John McCain aspires to take the presidential oath to "preserve, protect and defend, the Constitution," but some of his actions have raised doubts about whether he would do that. Two controversies, one now before the Supreme Court and the other perhaps headed there, raise questions pertinent to his grasp of constitutional values.
One case challenges the "millionaires' amendment" to the McCain-Feingold legislation that rations political speech by restricting the financing, content and timing of it. The other case concerns the right of SpeechNow.org to speak freely against people like McCain. If he still supports the former and does not support the latter, he should not take that oath.
McCain-Feingold's purported purpose is to combat corruption or the appearance thereof. The Supreme Court has said that it will be deferential to the legislative branch if but only if the restrictions it puts on political activity have the purpose of preventing corruption.
The millionaires' amendment, however, obviously has nothing to do with preventing corruption. Its patent purpose is to assuage the legislators' dread of self-financing opponents. It says:
When a self-financing House candidate spends more than $350,000, his opponent gets three benefits. The opponent can receive contributions of $6,900, triple the statutory limit of $2,300 per election (primary or general). Second, the donors' tripled contributions are not counted against those donors' aggregate contribution limits for the two-year cycle. Third, the opponent is permitted to coordinate with his party committee unlimited party expenditures that otherwise would be limited by statute. Senate campaigns are subject to even more generous provisions for candidates with self-financing opponents.
This incumbent-protection measure mocked McCain-Feingold's pretense of being concerned exclusively with corruption—candidates cannot corrupt themselves by spending their own money on their own behalf. The Supreme Court says corruption arises from quid pro quo arrangements connecting contributions with particular actions of a public official. Hence, self-financing candidates have minimal susceptibility to coercive pressures and serve McCain-Feingold's purported purpose.
McCain, who is easily aggravated and sometimes seems to think that whatever aggravates him should be illegal, said "all of us are aggravated" by high-spending self-financing candidates. He seemed aghast that under the amendment, "A millionaire can spend $1 million and immediately the other person can raise $50 million in coordinated and direct party expenditures." So McCain understood that the amendment punishes self-financing candidates who use their noncorrupting money to disseminate their political speech. And it punishes them by increasing their opponents' access to supposedly corrupting money. But McCain voted for it. Perhaps he, like many other legislators, wanted to "level the playing field." The court, however, has held that it is unconstitutional to legislate equal quantities of speech.
SpeechNow.org, which accepts contributions only from individuals (no corporations or unions), has been formed to urge voters to support candidates who oppose, and oppose candidates who support, restrictions on political speech, such as McCain-Feingold. SpeechNow says that because it will not give a nickel to any candidate or campaign, it is not a "political committee" and should not be subject to the $5,000 limit on contributions from any individual. The Federal Election Commission, which exists to administer restrictions and hence is unsympathetic to SpeechNow.org's mission, fortunately lacks a quorum to answer this question, so SpeechNow has asked a federal court to answer it.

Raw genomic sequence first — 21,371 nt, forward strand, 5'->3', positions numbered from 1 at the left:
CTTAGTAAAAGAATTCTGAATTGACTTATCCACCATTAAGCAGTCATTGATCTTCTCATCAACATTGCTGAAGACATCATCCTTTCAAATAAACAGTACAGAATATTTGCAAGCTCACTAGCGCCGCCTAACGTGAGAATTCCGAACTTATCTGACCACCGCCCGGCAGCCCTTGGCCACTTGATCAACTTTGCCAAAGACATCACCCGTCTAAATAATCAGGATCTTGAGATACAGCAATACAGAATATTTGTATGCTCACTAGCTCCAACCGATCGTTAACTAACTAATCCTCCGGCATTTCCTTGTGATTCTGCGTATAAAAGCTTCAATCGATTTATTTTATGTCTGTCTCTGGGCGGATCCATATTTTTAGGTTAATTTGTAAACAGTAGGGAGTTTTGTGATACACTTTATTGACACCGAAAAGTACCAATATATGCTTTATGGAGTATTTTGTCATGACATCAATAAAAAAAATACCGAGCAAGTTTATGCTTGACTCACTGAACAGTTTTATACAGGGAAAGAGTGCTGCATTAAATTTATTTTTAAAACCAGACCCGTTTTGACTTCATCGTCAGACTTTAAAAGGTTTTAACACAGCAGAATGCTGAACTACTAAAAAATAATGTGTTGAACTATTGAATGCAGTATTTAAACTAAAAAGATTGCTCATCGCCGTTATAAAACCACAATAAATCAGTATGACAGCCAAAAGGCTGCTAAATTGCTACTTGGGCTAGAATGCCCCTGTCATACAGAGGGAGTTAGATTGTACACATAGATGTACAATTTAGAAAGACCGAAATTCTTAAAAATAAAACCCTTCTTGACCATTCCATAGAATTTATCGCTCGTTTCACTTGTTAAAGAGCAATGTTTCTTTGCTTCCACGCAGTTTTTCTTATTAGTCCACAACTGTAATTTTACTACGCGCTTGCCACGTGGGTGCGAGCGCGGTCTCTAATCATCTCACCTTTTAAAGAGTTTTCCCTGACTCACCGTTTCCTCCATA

A billionaire—say, George Soros, a supporter of McCain-Feingold and donor to John McCain—can spend $1 million to disseminate his enthusiasm for campaign restrictions (on others). But 100 individuals could be forbidden to exercise their First Amendment right of free association by organizing through SpeechNow to pool $10,000 apiece in order to exercise their right of free speech to refute Soros. Does McCain think that would be fair?
He could assuage some doubts about his judgment, and about his capacity to rethink his pet ideas when they have perverse consequences, if he would file two amicus (friend of the court) briefs. One, to the federal court in the SpeechNow case, should defend that organization's right to speech as unrestricted as Soros's. McCain's other brief, to the Supreme Court, should argue that the millionaires' amendment is unconstitutional.
McCain has not been bashful about advising the Supreme Court. He filed a brief urging it to uphold McCain-Feingold's "blackout" period, as applied in 2004 to Wisconsin Right to Life, a small citizens' group that posed no threat of corruption. WRTL wanted to run an ad urging Wisconsin's senators, Herb Kohl and Russ Feingold, not to participate in filibusters against the president's judicial nominees. But because Feingold was running for re-election, the ad was declared an "electioneering communication" because it referred to a candidate for federal office. McCain-Feingold bans such ads 30 days before a primary or 60 days before a general election—when ads matter most.
Fortunately, the court rejected McCain's argument for suppressing WRTL's speech. If he will not file briefs in the cases of the millionaires' amendment and SpeechNow, voters can judge if he would "preserve, protect and defend, the Constitution."